And it’s a — it’s an unfortunate failure of the international community to find a way to bring North Korea to its senses, so that it can focus on the health and well-being and welfare of its people, who are impoverished, and for him not to be able to continue to invest in a military capability that is only leading to North Korea’s continued isolation.

JUDY WOODRUFF: How close is North Korea to being able to strike the United States with a nuclear weapon?

JOHN BRENNAN: To me, the fact that he has a ballistic missile capability and he has said that he is going on the intercontinental side of it, and he has a nuclear capability, to me, that’s too close.

JUDY WOODRUFF: And what does that mean? I mean…

JOHN BRENNAN: It means that we cannot be — we shouldn’t feel comfortable with the continued military capabilities and the growth of those capabilities in North Korea. That needs to be addressed.

JUDY WOODRUFF: What should President-elect Trump, once he’s in office, and your successor, Congressman now Mike Pompeo, be lying awake worrying about in the months to come, more than anything else?

JOHN BRENNAN: Well, I think it’s all these things.

It’s trying to make sure that they understand the complexities of the various challenges that are out there, whether you’re talking about a Ukraine or Iraq or Syria or North Korea or any of the issues we deal with cyber and terrorism. These are complex and complicated issues.

And they’re not — they don’t lend themselves to easy and simple solutions. And also, in my experience, the past five, eight years or so, the number of these challenges continues to go up. And so it’s not just complexities of these issues. It’s the simultaneity of it.

And the United States is the global superpower, remains so. And what they need to worry about is how are they going to ensure that they’re able to monitor what’s going on around the world, protect U.S. national security interests, not overcommit, and also make sure that the policy course that they stake out is one that has near-term interests in mind, but also longer-term strategic goals and objectives of the United States.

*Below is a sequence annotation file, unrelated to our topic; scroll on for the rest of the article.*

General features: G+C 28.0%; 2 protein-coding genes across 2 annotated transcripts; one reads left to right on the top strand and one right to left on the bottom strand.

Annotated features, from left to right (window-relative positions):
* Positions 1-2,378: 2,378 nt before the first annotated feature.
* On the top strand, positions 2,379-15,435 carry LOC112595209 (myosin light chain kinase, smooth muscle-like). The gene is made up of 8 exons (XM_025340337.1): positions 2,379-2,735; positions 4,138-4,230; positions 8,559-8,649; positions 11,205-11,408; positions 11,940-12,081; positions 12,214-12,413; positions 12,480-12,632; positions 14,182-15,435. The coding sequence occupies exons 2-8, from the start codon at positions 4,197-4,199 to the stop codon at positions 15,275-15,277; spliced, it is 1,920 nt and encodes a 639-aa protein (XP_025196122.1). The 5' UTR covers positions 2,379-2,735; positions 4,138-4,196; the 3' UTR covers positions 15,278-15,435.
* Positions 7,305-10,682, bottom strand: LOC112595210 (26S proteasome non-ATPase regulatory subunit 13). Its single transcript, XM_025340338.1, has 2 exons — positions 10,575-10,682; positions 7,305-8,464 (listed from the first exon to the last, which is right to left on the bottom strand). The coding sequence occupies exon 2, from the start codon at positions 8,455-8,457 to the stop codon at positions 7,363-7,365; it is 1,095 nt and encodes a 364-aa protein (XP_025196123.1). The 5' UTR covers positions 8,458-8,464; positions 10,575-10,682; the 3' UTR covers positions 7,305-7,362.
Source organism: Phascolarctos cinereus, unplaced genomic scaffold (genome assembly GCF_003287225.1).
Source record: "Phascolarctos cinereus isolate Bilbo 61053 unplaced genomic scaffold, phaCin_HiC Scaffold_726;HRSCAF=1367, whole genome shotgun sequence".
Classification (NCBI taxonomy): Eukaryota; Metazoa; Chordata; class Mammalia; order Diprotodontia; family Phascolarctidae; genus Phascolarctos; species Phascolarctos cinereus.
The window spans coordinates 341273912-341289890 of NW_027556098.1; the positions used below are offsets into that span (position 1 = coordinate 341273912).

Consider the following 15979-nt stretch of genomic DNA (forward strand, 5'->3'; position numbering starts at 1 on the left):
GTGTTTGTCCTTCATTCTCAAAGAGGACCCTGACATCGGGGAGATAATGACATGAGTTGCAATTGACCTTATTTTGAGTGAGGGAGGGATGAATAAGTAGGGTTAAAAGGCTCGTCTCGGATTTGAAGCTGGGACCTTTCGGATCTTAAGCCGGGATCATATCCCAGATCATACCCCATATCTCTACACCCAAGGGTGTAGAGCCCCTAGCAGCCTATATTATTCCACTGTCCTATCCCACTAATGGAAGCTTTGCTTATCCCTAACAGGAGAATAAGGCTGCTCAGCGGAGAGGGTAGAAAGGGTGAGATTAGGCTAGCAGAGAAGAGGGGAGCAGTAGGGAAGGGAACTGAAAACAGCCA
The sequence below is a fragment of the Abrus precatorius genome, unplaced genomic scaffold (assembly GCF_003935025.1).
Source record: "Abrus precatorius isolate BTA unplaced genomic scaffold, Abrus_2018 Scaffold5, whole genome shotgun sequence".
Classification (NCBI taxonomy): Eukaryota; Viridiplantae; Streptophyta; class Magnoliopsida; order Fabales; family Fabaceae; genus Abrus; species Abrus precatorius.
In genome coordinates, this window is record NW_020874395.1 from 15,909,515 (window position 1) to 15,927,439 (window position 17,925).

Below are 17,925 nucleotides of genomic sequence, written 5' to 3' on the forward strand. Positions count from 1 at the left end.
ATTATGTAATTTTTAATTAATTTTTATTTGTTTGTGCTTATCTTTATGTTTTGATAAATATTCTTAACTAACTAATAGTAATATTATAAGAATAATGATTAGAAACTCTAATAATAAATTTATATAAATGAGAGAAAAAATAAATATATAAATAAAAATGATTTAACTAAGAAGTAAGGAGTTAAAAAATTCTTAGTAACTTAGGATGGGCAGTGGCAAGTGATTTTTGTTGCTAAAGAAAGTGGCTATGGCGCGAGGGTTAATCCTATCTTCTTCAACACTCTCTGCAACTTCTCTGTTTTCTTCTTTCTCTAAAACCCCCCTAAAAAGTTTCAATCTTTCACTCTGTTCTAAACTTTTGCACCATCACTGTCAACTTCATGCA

JUDY WOODRUFF: Do you believe they’re up to that challenge?

JOHN BRENNAN: I believe that any administration that comes in, I think, sometimes is taken aback by the scope, the scale, the complexity of the problems.

I was part of the incoming Obama administration, and I had served in government before. And I must tell you, once you have that responsibility, it’s rather daunting.

JUDY WOODRUFF: And where will John Brennan be?

JOHN BRENNAN: I will be on the sidelines, will be finishing up on Inauguration Day. And this is the absolute best job that I could ever imagine. And so this will be my last job in government.

But I will be doing what I can to support our national security from the sidelines.

JUDY WOODRUFF: John Brennan, the director of the CIA, thank you very much for joining us.

JOHN BRENNAN: Thank you, Judy. Thank you.

JUDY WOODRUFF: And you can watch my entire interview with Director Brennan at PBS.org/NewsHour.